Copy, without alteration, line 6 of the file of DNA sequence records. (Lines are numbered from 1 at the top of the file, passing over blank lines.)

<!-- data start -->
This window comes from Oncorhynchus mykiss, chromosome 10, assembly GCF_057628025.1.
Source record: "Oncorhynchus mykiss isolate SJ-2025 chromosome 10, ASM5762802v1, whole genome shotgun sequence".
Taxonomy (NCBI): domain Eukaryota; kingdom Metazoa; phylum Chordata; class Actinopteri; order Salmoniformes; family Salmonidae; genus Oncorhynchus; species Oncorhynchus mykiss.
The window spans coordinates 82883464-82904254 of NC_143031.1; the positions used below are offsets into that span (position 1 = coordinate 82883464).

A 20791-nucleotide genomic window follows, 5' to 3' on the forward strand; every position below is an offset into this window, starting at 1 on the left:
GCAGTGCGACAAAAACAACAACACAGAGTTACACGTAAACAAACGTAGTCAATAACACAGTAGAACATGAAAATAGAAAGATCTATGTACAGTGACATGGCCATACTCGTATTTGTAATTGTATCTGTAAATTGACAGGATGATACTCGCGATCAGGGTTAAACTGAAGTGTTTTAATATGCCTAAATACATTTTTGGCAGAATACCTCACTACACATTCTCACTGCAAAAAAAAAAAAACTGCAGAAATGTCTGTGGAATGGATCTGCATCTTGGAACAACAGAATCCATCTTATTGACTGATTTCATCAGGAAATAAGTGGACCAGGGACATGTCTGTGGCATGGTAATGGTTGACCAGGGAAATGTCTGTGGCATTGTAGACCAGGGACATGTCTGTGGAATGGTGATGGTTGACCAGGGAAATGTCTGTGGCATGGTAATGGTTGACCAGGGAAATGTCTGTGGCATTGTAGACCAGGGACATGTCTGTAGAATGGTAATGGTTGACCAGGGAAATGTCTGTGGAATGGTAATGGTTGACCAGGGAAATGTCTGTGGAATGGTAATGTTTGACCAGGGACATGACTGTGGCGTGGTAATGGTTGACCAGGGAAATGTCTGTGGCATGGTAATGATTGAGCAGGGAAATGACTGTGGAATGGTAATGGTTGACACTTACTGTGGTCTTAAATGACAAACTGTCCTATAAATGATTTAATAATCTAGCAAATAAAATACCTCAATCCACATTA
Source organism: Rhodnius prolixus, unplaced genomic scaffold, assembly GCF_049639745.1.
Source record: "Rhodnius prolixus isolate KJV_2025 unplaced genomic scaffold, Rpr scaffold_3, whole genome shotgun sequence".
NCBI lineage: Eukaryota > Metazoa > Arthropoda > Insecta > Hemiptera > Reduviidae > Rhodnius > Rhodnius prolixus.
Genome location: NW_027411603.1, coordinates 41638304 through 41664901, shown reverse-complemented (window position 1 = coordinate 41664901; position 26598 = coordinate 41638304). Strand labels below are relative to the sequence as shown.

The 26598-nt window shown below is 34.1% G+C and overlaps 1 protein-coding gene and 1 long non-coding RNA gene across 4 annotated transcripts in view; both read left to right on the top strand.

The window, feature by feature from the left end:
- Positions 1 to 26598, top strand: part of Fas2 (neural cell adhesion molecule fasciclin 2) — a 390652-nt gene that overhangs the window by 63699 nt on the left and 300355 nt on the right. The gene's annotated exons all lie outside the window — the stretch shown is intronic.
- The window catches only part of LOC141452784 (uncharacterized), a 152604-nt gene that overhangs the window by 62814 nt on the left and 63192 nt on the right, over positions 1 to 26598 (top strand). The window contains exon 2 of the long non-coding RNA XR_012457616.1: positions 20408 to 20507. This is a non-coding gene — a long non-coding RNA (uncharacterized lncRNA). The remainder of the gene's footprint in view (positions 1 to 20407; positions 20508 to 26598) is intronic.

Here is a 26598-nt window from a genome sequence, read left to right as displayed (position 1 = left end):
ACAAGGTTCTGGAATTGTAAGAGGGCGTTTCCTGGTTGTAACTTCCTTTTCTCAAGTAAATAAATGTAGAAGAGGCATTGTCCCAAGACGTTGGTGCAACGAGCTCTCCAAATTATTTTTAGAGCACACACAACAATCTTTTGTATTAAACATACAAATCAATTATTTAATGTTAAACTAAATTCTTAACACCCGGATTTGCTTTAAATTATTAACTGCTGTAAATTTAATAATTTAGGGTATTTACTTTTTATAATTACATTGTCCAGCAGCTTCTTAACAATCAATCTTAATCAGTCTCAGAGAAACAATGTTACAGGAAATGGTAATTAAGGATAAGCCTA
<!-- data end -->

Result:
GCAGTGCGACAAAAACAACAACACAGAGTTACACGTAAACAAACGTAGTCAATAACACAGTAGAACATGAAAATAGAAAGATCTATGTACAGTGACATGGCCATACTCGTATTTGTAATTGTATCTGTAAATTGACAGGATGATACTCGCGATCAGGGTTAAACTGAAGTGTTTTAATATGCCTAAATACATTTTTGGCAGAATACCTCACTACACATTCTCACTGCAAAAAAAAAAAAACTGCAGAAATGTCTGTGGAATGGATCTGCATCTTGGAACAACAGAATCCATCTTATTGACTGATTTCATCAGGAAATAAGTGGACCAGGGACATGTCTGTGGCATGGTAATGGTTGACCAGGGAAATGTCTGTGGCATTGTAGACCAGGGACATGTCTGTGGAATGGTGATGGTTGACCAGGGAAATGTCTGTGGCATGGTAATGGTTGACCAGGGAAATGTCTGTGGCATTGTAGACCAGGGACATGTCTGTAGAATGGTAATGGTTGACCAGGGAAATGTCTGTGGAATGGTAATGGTTGACCAGGGAAATGTCTGTGGAATGGTAATGTTTGACCAGGGACATGACTGTGGCGTGGTAATGGTTGACCAGGGAAATGTCTGTGGCATGGTAATGATTGAGCAGGGAAATGACTGTGGAATGGTAATGGTTGACACTTACTGTGGTCTTAAATGACAAACTGTCCTATAAATGATTTAATAATCTAGCAAATAAAATACCTCAATCCACATTA